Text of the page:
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Form and function of the apical extracellular matrix: new insights from Caenorhabditis elegans, Drosophila melanogaster, and the vertebrate inner ear.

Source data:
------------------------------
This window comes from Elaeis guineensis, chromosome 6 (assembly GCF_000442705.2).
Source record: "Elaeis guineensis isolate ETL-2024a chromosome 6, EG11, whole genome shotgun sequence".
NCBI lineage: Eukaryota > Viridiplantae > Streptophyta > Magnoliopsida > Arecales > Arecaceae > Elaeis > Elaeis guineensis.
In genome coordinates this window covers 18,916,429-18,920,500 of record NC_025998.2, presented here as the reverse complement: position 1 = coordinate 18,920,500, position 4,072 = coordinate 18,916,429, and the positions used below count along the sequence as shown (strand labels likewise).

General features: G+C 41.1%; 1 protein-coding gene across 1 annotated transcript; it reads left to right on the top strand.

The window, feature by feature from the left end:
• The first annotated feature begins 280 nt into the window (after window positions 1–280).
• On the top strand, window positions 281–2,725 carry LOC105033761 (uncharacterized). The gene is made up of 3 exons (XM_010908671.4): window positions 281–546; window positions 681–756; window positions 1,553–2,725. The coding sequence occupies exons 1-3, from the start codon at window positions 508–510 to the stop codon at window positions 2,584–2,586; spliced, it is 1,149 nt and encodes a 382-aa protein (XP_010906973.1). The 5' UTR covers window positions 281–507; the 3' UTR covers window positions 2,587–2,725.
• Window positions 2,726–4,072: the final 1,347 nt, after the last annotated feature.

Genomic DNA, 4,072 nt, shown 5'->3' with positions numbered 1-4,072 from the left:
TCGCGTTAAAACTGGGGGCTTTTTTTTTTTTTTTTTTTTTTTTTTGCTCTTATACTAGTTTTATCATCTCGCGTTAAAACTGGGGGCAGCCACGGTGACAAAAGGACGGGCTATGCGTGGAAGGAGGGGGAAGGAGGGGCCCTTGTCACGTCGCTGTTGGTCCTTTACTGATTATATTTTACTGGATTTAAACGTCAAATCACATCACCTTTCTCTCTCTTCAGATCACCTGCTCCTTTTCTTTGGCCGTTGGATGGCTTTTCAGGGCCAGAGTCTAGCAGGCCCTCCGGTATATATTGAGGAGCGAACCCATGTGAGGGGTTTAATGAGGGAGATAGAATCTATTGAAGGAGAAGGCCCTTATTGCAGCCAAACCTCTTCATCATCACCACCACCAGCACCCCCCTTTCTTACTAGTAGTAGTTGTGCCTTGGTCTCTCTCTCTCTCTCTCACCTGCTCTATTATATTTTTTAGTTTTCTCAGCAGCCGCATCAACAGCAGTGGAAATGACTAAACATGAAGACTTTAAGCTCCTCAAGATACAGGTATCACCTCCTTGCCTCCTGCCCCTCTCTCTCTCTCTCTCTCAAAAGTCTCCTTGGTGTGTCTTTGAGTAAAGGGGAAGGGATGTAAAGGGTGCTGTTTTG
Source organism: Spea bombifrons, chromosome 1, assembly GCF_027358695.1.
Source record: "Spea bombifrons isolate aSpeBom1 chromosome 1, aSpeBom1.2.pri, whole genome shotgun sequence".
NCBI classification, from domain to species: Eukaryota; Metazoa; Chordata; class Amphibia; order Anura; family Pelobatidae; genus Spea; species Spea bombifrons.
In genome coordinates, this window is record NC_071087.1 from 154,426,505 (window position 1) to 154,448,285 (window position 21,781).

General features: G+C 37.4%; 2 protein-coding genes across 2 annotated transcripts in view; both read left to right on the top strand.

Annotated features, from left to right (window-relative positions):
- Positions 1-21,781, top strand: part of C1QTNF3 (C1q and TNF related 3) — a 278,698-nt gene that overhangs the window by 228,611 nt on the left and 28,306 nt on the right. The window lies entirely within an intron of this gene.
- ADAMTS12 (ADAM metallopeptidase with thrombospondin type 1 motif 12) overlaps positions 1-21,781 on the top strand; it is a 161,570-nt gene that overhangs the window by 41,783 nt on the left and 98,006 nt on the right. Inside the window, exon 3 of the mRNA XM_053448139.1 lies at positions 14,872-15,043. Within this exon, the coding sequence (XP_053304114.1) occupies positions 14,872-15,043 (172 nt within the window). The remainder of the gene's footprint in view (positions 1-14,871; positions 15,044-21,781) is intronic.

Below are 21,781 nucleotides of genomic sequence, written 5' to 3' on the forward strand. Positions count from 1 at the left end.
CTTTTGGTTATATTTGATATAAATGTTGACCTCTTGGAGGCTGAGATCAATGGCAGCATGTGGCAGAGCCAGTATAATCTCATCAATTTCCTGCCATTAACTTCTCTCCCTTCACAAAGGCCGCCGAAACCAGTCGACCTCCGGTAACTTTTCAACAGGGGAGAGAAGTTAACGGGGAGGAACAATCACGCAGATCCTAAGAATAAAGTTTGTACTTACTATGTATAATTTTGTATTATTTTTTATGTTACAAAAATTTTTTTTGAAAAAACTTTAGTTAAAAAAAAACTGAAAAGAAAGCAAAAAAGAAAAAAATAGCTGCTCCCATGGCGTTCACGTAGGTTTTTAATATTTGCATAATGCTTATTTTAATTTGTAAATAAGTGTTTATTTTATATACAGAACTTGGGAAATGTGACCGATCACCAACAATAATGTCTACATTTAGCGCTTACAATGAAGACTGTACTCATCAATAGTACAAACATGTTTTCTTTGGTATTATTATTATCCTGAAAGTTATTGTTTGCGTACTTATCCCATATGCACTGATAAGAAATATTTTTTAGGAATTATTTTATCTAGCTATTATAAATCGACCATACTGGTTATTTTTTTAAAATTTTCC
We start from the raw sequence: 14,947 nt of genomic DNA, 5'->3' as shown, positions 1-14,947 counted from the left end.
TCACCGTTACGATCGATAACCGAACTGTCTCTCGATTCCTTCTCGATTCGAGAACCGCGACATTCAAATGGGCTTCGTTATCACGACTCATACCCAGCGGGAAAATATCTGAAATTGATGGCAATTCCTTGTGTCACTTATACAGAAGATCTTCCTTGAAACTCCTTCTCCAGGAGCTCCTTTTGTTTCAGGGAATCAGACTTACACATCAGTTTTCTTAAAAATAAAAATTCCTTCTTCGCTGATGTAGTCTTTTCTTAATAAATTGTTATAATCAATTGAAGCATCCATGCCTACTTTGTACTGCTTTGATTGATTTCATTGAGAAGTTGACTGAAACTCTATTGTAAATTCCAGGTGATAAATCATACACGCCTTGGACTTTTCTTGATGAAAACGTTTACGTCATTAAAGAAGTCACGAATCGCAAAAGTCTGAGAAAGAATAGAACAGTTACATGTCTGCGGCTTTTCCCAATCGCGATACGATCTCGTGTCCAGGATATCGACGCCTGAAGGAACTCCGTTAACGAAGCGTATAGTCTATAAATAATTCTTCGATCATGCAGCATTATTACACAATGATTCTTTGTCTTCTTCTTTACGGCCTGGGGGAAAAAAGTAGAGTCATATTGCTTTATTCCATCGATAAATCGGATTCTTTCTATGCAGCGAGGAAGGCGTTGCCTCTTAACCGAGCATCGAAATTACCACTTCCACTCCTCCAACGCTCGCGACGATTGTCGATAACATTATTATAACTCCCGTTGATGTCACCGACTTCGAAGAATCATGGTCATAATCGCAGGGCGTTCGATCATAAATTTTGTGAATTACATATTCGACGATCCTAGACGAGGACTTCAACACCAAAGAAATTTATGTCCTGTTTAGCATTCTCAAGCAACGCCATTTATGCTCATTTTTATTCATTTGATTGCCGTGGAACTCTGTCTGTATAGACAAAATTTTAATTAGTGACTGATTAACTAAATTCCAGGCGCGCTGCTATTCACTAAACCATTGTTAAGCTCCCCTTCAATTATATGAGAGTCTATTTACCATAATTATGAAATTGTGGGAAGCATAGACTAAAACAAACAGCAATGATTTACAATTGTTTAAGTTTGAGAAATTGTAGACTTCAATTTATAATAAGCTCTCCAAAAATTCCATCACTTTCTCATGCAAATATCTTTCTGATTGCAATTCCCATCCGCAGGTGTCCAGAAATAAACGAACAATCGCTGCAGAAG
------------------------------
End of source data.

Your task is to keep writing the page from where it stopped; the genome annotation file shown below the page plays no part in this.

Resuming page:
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Apical extracellular matrices (aECMs) are the extracellular layers on the apical sides of epithelia. aECMs form the outer layer of the skin in most animals and line the luminal surface of internal tubular epithelia. Compared to the more conserved basal ECMs (basement membranes), aECMs are highly diverse between tissues and between organisms and have been more challenging to understand at mechanistic levels. Studies in several genetic model organisms are revealing new insights into aECM composition, biogenesis, and function and have begun to illuminate common principles and themes of aECM organization. There is emerging evidence that, in addition to mechanical or structural roles, aECMs can participate in reciprocal signaling with associated epithelia and other cell types. Studies are also revealing mechanisms underlying the intricate nanopatterns exhibited by many aECMs. In this review, we highlight recent findings from well-studied model systems, including the external cuticle and ductal aECMs of Caenorhabditis elegans, Drosophila melanogaster, and other insects and the internal aECMs of the vertebrate inner ear.

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